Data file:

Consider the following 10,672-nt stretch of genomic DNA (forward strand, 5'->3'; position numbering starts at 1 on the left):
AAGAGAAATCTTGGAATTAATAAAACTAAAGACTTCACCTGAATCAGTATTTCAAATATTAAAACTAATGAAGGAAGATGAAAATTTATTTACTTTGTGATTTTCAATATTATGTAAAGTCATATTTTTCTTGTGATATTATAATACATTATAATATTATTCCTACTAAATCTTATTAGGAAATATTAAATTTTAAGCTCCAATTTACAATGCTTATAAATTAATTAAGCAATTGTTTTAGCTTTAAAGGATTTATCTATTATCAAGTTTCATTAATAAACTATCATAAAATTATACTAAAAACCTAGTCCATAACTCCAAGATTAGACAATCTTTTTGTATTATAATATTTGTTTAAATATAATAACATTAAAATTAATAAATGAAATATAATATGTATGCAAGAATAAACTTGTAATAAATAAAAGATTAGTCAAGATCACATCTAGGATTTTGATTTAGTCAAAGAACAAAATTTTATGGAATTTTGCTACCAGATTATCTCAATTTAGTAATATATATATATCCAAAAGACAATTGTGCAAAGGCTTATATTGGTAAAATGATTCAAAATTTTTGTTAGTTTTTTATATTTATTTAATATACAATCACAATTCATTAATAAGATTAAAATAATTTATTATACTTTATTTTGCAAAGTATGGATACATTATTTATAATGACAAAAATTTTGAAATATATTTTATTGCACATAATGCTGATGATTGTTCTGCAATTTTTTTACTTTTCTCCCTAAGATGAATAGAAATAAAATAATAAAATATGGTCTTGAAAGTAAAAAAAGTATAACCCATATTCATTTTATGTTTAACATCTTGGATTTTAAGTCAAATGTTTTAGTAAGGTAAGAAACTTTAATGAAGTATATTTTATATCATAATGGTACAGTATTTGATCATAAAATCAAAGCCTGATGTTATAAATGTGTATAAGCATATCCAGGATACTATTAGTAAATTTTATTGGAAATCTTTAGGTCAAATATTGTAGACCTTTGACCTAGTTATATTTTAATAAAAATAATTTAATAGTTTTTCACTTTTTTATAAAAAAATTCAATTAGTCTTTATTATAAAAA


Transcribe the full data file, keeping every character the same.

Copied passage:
Consider the following 10,672-nt stretch of genomic DNA (forward strand, 5'->3'; position numbering starts at 1 on the left):
AAGAGAAATCTTGGAATTAATAAAACTAAAGACTTCACCTGAATCAGTATTTCAAATATTAAAACTAATGAAGGAAGATGAAAATTTATTTACTTTGTGATTTTCAATATTATGTAAAGTCATATTTTTCTTGTGATATTATAATACATTATAATATTATTCCTACTAAATCTTATTAGGAAATATTAAATTTTAAGCTCCAATTTACAATGCTTATAAATTAATTAAGCAATTGTTTTAGCTTTAAAGGATTTATCTATTATCAAGTTTCATTAATAAACTATCATAAAATTATACTAAAAACCTAGTCCATAACTCCAAGATTAGACAATCTTTTTGTATTATAATATTTGTTTAAATATAATAACATTAAAATTAATAAATGAAATATAATATGTATGCAAGAATAAACTTGTAATAAATAAAAGATTAGTCAAGATCACATCTAGGATTTTGATTTAGTCAAAGAACAAAATTTTATGGAATTTTGCTACCAGATTATCTCAATTTAGTAATATATATATATCCAAAAGACAATTGTGCAAAGGCTTATATTGGTAAAATGATTCAAAATTTTTGTTAGTTTTTTATATTTATTTAATATACAATCACAATTCATTAATAAGATTAAAATAATTTATTATACTTTATTTTGCAAAGTATGGATACATTATTTATAATGACAAAAATTTTGAAATATATTTTATTGCACATAATGCTGATGATTGTTCTGCAATTTTTTTACTTTTCTCCCTAAGATGAATAGAAATAAAATAATAAAATATGGTCTTGAAAGTAAAAAAAGTATAACCCATATTCATTTTATGTTTAACATCTTGGATTTTAAGTCAAATGTTTTAGTAAGGTAAGAAACTTTAATGAAGTATATTTTATATCATAATGGTACAGTATTTGATCATAAAATCAAAGCCTGATGTTATAAATGTGTATAAGCATATCCAGGATACTATTAGTAAATTTTATTGGAAATCTTTAGGTCAAATATTGTAGACCTTTGACCTAGTTATATTTTAATAAAAATAATTTAATAGTTTTTCACTTTTTTATAAAAAAATTCAATTAGTCTTTATTATAAAAA